Farmers in the Senegalese village of Keur Madaro are producing more crops with the innovative Super Vegetable Garden program
Farmers in the Senegalese village of Keur Madaro are producing more crops with the innovative Super Vegetable Garden program

The right to food is one of the international human rights requirements. Yet, food security in Sub-Saharan Africa has always been a problem.

Now, the U.S. National Peace Corps Association, in conjunction with the World Policy Journal, is asking for your suggestions on how to achieve food security in rural Africa.

The group has launched an essay contest where participants will describe their ideas to African governments and private organizations about how to improve food security in rural Africa.

Kevin Quigley, president of the National Peace Corps Association, an organization of former Peace Corps volunteers, said the main purpose of the contest is to generate ideas that will help farmers in Africa.

?We found out that many of the best ideas out there are coming from people who live closest to the soil, who have the most direct experience with African agriculture. So, we started this Website called ?Africa Rural Connect? as an online rural community, people who care about Africa who were connected to African agriculture and who had some ideas of how African agriculture can be improved. And, we thought that a good way to extend that conversation about how to improve African agriculture was to do this essay contest,? he said.

Map of Africa
Map of Africa

Quigley said the National Peace Corps Association launched the essay contest on June 1 along with the World Policy Journal.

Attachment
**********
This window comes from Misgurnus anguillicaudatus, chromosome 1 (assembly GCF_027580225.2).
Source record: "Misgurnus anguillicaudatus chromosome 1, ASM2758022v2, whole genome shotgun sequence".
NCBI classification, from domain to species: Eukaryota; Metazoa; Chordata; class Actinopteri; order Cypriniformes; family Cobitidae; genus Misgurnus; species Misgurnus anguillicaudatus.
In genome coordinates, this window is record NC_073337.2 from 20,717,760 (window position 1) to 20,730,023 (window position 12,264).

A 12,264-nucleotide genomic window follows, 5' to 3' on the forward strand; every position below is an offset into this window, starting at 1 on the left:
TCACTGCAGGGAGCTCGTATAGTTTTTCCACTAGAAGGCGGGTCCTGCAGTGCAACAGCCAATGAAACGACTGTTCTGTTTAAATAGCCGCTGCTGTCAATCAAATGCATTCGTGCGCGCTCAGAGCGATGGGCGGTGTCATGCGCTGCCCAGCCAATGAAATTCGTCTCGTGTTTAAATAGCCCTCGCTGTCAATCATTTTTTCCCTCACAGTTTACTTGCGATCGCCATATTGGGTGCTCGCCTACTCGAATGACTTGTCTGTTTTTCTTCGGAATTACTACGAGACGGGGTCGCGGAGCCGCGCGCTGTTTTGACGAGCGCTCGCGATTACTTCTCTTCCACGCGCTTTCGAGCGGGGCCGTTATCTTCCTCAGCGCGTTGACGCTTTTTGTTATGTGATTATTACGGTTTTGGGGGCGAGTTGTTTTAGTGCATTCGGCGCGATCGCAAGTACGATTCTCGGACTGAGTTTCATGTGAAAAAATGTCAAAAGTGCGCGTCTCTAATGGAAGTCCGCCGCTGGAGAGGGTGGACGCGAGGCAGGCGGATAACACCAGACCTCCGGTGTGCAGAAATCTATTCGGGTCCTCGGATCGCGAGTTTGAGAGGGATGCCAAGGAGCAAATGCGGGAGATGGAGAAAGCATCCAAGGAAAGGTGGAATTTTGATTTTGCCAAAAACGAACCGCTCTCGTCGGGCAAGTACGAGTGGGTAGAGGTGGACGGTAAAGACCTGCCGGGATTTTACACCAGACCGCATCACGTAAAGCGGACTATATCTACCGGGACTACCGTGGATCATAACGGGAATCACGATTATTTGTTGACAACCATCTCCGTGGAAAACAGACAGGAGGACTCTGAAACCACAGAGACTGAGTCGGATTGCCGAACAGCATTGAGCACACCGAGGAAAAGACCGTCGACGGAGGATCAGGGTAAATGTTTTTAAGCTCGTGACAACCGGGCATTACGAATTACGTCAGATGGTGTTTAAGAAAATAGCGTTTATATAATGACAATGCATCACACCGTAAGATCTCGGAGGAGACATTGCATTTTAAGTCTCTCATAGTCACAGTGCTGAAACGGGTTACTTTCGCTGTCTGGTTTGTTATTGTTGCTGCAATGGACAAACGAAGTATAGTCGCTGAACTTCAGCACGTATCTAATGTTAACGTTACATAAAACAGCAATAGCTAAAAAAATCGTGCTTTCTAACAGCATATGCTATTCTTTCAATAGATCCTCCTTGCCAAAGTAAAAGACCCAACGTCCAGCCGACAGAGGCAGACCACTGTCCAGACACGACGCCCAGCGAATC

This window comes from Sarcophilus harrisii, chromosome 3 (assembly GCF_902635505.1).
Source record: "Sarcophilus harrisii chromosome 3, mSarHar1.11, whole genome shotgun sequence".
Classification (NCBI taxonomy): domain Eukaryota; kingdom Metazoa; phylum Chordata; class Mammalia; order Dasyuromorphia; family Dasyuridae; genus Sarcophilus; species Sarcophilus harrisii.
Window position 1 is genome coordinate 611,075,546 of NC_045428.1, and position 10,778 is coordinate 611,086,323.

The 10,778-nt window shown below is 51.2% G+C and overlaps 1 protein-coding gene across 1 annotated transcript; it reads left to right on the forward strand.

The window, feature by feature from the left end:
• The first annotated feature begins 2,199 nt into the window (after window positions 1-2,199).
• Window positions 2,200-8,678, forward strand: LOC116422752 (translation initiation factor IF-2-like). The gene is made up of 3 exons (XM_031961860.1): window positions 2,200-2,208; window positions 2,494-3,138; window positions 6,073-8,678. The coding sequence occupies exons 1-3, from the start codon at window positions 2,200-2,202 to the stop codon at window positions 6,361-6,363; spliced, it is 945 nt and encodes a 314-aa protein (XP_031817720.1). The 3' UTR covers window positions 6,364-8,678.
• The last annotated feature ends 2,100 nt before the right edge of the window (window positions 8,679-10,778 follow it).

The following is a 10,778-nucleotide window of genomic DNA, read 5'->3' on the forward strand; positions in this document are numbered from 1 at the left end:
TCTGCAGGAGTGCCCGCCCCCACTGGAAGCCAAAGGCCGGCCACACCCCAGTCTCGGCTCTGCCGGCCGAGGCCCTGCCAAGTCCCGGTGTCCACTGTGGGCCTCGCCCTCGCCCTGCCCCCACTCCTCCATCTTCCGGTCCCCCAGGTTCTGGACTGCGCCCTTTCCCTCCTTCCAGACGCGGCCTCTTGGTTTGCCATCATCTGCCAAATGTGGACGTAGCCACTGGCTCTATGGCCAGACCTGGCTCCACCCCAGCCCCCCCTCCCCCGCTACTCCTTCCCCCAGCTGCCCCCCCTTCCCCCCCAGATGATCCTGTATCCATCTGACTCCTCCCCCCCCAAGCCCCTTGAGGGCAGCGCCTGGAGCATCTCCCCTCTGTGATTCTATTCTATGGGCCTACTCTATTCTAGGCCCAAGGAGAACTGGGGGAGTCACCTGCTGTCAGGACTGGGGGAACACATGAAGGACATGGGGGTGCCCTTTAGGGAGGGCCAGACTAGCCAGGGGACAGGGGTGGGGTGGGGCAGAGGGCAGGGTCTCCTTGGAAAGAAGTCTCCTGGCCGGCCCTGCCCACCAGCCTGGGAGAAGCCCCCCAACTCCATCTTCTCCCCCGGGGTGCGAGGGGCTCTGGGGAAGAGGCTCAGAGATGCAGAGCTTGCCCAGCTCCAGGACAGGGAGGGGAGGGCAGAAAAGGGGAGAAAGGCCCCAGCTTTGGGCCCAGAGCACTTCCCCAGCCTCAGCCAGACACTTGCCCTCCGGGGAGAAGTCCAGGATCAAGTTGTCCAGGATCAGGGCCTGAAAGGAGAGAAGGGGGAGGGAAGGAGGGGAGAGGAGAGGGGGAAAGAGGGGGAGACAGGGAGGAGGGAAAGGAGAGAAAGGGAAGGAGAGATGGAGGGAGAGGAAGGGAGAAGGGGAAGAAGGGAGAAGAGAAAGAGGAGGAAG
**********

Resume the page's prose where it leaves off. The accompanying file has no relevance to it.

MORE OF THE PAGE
He said anybody who cares about Africa can enter the contest.

?The contest is open to all individuals who participate in our activities and anybody anywhere in the world who has got some ideas about how to improve agriculture,? he said.

Quigley said the essays would be judged by a panel of judges, including David A. Andelman, editor of World Policy Journal and Emmy Simmons, former assistant administrator for the U.S. Agency for International Development, whom Quigley described as an independent consultant.

?We have a panel of distinguished judges who will select the essay that they think will make the most important, most unique contribution to improving African agriculture,? Quigley said.

He said the 800 to1200-word essay should be written in English using Associated Press style.

?We ask that all submissions be in the form of a Word document attachment, and they can submit them by email to by 11:59 p.m. Eastern Standard Time on 31 July of this year. And, we will announce the winner of the contest by 31 August, 2010,? Quigley said

He said there will be no monetary award for the winner, but the winning essay would be widely publicized.

?There is no monetary award, but the winner will have their essay in the World Policy Journal that?s read by more than 50,000 individuals, and their essay would be put on the World Policy Journal and the Peace Connect Websites,? Quigley said.